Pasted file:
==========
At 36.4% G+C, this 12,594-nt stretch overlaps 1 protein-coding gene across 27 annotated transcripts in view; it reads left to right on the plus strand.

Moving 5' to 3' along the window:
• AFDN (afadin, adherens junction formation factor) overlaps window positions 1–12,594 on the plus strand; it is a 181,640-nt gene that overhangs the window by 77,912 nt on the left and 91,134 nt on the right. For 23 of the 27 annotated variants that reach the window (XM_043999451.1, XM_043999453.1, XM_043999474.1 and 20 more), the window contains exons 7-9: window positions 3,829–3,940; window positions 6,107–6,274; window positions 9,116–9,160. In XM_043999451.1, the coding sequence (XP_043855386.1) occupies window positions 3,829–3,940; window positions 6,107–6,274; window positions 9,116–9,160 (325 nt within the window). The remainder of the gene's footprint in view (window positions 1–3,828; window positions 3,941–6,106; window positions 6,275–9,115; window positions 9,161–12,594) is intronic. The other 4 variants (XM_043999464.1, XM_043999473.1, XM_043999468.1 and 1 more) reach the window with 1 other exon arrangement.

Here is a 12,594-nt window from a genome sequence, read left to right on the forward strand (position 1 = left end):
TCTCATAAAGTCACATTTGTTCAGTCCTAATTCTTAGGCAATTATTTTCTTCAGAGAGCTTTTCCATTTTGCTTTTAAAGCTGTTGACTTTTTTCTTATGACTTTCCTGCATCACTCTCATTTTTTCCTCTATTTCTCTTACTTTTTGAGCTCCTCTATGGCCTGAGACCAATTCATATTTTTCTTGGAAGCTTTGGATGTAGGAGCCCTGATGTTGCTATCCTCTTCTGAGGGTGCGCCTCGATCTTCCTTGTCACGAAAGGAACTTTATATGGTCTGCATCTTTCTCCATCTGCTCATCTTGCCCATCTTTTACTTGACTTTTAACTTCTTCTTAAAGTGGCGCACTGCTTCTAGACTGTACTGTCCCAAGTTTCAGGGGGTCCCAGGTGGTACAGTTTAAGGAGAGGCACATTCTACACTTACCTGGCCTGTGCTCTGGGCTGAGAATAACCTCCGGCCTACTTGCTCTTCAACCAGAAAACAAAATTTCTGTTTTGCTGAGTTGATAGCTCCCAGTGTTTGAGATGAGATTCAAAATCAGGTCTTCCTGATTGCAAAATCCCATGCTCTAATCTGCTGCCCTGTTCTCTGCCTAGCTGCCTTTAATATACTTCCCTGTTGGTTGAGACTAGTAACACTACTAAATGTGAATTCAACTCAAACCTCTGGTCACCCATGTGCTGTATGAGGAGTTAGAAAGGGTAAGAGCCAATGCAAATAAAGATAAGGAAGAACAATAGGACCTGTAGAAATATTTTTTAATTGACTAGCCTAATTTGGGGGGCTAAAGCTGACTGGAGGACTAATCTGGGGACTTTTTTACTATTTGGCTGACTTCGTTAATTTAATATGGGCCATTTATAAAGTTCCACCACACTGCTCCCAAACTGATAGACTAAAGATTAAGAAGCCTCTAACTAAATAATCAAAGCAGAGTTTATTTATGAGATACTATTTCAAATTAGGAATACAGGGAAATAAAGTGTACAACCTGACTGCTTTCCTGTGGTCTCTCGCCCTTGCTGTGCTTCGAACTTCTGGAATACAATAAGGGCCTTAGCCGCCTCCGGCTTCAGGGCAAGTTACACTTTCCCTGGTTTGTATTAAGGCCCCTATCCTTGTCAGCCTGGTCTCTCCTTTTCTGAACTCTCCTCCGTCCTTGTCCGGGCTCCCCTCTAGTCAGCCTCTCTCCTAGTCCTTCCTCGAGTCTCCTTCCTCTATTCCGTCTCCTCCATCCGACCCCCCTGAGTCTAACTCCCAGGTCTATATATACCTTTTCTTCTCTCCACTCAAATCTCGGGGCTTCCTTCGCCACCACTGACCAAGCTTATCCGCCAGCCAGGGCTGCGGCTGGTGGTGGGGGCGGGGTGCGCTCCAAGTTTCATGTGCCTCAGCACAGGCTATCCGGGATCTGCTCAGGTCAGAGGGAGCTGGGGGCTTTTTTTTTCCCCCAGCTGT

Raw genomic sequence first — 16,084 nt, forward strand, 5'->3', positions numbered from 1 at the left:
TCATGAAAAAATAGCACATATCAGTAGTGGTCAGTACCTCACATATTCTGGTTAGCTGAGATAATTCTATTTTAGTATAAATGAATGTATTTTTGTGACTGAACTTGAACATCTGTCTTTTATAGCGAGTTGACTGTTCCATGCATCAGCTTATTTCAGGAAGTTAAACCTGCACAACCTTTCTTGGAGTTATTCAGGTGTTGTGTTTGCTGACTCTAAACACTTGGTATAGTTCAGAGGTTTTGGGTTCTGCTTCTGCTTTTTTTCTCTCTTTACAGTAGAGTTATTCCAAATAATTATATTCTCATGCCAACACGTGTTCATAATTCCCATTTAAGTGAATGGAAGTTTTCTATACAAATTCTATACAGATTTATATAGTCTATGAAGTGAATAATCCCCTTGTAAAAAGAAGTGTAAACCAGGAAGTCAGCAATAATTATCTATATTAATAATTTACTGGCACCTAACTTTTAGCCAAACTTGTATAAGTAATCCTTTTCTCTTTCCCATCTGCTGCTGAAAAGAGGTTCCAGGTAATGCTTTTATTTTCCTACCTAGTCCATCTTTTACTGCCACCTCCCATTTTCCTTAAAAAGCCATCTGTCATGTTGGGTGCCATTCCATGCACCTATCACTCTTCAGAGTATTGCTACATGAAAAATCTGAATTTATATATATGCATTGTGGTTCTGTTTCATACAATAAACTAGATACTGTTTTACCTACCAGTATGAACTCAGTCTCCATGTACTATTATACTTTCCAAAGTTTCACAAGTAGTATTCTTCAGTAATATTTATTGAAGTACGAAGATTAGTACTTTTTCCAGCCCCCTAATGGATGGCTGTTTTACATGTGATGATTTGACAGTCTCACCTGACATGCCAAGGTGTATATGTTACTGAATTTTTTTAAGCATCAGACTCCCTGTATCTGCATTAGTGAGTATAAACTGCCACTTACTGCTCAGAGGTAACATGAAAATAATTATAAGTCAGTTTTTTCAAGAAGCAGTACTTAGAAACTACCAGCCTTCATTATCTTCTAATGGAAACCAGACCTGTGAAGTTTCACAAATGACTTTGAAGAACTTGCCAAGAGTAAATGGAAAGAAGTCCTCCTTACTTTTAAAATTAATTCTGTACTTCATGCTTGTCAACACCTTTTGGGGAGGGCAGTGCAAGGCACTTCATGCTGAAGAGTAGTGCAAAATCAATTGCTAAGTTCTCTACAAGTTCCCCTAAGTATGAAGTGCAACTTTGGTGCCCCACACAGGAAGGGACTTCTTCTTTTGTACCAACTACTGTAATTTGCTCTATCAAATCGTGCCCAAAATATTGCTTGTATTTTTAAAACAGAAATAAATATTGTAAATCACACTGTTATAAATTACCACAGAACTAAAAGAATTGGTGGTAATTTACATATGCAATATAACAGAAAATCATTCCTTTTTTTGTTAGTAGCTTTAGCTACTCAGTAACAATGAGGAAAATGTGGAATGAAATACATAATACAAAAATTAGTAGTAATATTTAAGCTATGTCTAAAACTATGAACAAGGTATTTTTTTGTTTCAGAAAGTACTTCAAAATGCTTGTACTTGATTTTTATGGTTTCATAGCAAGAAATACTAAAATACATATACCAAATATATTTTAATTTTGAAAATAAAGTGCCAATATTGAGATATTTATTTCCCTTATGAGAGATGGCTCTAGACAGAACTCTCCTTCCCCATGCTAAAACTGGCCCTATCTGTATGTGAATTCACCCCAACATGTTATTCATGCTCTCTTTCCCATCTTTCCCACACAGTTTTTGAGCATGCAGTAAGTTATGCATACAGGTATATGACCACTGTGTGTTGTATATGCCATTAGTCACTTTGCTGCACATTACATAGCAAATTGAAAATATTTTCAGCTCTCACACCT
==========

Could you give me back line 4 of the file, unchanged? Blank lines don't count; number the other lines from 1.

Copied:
Here is a 12,594-nt window from a genome sequence, read left to right on the forward strand (position 1 = left end):